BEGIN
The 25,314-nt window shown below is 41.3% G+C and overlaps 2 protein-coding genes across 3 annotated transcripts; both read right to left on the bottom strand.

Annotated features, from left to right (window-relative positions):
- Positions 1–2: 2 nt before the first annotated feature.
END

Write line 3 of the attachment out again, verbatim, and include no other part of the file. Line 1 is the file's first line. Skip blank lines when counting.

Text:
- Positions 1–2: 2 nt before the first annotated feature.